St. Collen

ByS offers two versions of Collen’s pedigree as shown in columns 2 and 3:

Gen. ByS 52 ByS G 34 ByS G 35 B. Collen
3 St. Collen St. Collen
2 St. Collen Gwennog Ethni Wyddeles Gwennog Ethni Wyddeles
1 Pedrwn Coleddog St. Melangell Coleddog Matholwch
0 Coleddog Cawrdaf [Rhicwlff] Ethni (Wyddeles) Cawrdaf
-1 Gwyn Caradog Freichfras Tudwal Tudclyd Caradog Freichfras Margred
-2 Llŷr Marini Cedig Llŷr Marini Earl of Rhydychen
-3 Einion Yrth Dyfnwal Hen
-4 Cunedda Wledig Ednyfed
-5 Macsen Wledig
-6 Llywelyn

Bartrum stated that the earlier one, shown in column 2, was probably more accurate. He reasoned that Ethni Wyddeles, the mother of Collen according to the later version, is in reality the mother of St. Melangell as indicated by ByS G 35 and ByS 53 (not shown above). Note, although Rhicwlff, the father of Melangell, was lost in ByS G 35 he is shown in ByS 53.

In fact, the later pedigree is the correct one and the B. Collen agrees with that version. The mistake that Bartrum made was to accept that the two instances of the name Ethni referred to the same person as was wrongly suggested only by the ByS G version . Evidence that they were not is provided by the Latin life. In it Melangell is said to be contemporary with Brochwel Ysgithrog, king of Powys. Bartum stated this was impossible but column 6 shows she was of gen. 1 and so the story, which explains why she became the patroness of hares, is chronologically correct.

The earlier version has confused Coleddog ap Cawdraf with Coleddog ap Gwyn who, according to triad 74, was an anheol, i.e. one who could not be expelled, of Arthur’s Court. This suggests  he may have been an earlier Coleddog than the individual in Collen’s ancestry and we may speculate that ByS 52 is referring to St. Colan of Cornwall.

The B. Collen relates a story of Collen as abbot of Glastonbury interacting with Gwyn ap Nudd. These two individuals were seperated in time by three generations which explains why the story is legendary in nature. It may be a symbolic reference to Collen removing vestiges of pagan belief from the Glastonbury area.

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The battle of Crug Dyved

In the Book of Taliesin we have the poem entitled Trawsganu Kynan Garwyn mab Brochvael. which has the following line:

kat yg cruc dymet. aercol ar gerdet.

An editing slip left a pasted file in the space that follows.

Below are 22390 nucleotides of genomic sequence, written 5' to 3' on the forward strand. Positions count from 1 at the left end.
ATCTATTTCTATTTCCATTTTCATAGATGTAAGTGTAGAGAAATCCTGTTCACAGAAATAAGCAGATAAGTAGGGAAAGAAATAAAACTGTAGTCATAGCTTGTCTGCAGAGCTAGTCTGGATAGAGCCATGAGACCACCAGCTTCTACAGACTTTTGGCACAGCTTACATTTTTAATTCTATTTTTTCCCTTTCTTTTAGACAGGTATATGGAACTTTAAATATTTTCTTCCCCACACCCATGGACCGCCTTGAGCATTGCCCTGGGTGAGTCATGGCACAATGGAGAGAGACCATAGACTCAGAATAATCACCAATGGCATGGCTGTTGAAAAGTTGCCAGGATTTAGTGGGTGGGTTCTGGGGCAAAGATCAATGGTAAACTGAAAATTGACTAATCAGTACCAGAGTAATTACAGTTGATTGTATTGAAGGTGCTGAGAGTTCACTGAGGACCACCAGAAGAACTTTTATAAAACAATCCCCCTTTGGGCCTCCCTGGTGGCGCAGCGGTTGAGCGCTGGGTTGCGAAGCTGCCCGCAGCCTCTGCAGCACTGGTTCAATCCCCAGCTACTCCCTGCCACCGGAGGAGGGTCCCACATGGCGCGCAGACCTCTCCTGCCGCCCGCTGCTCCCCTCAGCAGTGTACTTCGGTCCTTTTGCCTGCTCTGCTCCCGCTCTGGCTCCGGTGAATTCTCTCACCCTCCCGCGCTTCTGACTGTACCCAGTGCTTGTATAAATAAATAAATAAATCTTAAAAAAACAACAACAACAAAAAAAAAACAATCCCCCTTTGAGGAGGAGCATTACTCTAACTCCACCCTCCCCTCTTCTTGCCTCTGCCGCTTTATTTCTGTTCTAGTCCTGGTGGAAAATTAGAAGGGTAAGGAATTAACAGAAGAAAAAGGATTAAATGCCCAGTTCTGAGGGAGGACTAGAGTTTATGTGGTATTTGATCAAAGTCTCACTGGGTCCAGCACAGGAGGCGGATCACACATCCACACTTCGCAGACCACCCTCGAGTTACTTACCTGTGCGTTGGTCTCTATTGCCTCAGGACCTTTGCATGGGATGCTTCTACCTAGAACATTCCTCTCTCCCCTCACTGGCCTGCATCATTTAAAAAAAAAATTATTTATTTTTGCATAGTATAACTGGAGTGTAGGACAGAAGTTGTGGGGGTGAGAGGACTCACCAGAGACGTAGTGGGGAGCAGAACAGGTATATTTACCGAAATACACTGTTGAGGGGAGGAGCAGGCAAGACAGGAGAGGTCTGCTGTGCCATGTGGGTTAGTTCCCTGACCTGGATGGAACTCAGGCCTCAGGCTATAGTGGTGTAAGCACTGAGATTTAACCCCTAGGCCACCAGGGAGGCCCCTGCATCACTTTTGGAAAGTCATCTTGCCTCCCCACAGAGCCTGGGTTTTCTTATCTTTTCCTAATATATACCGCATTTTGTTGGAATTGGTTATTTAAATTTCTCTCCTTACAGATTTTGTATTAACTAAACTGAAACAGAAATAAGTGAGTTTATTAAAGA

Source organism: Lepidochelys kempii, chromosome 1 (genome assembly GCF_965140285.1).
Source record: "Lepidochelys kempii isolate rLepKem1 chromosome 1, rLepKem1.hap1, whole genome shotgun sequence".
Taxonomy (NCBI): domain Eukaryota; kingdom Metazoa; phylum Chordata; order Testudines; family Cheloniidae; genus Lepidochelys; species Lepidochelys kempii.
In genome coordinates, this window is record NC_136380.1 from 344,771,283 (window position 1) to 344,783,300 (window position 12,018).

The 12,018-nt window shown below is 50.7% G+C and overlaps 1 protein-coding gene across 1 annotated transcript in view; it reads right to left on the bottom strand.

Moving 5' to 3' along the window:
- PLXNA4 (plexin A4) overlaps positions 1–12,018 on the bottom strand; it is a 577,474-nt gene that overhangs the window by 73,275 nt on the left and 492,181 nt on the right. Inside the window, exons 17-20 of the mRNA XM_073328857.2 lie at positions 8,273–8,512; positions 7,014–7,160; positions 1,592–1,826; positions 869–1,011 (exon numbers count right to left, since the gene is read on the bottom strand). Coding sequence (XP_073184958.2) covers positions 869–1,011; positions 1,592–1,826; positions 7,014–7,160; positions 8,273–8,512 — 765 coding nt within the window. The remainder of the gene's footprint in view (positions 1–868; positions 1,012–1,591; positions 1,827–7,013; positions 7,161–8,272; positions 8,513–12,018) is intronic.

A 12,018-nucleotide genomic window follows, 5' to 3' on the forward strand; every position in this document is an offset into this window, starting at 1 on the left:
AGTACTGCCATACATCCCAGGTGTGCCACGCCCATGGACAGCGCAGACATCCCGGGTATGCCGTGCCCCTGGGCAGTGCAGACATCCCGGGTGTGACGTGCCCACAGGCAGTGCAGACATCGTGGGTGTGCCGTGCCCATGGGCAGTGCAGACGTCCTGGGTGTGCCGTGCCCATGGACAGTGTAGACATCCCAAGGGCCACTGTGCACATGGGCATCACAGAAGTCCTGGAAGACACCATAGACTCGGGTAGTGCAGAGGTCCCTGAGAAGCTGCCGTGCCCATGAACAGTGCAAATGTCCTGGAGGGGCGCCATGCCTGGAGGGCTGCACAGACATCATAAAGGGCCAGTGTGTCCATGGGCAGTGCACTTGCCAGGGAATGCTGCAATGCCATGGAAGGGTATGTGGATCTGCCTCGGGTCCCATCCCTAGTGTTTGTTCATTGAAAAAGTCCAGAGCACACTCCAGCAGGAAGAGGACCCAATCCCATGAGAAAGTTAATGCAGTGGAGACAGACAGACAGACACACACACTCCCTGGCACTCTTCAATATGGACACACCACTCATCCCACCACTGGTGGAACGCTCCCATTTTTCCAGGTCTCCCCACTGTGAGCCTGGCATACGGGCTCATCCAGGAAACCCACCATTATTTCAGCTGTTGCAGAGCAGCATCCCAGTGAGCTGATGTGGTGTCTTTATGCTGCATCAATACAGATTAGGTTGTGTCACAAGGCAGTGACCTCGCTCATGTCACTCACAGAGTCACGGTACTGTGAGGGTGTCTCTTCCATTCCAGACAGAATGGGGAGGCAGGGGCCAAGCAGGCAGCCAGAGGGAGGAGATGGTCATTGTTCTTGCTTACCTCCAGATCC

A battle in Crug Dyfed, Aergol flying.

This poses a problem of chronology as Aergol Lawhir was of gen. -2, see Why Bartrum’s dating of the Demetian Arthur is wrong, whereas Cynan Garwyn was of gen. 1, see HG 22 below.

Gen. HG 22
 
2 Selyf Sarffgadau
1 Cynan Garwyn
0 Brochwel Ysgithrog
-1 Cyngen Mawgan Pasgen Cateyrn
-2 Cadell Ddyrnllug

The chronology indicated by the above table looks sound for the following reasons. The Annales Cambriae tells us that Selyf died at the battle of Chester in the year 613:

Gueith Cairlegion, et ibi cecidit Selim filii Cinan.

The Annals of Tigernach, refers to the same incident under the 611:

Cath Caire Legion ubí sancti occissi sunt, et cecidit Solon mac Conaín rex Bretanorum et Cetula rex cecidit. Etalfraidh uictor erat, qui post statim obít.

This statement provides the added information that another death at Chester was that of Cadwal Crysban, the king of Rhos, who would have been younger than Selyf. The victor was Aethelfrith. Triad 25 describes Selyf as one of the Three Battle-Rulers of the Island of Britain.

Cynan’s daughter, Tandreg Ddu, was the wife of Cadfan and the mother of Cadwallon. Brochwel was married to Arddun ferch Pabo Post Prydyn and was the son of Cyngen by Tudglid ferch Brychan.

However, if we now look at HG 27 we can see that Cynan and Cyngen have been interchanged, see The Powysian lineage. This is likely to be a corruption. Is it possible that a similar thing happened with the poem and a battle fought by Cyngen, who was of the same generation as Aergol, was wrongly attributed to Cynan?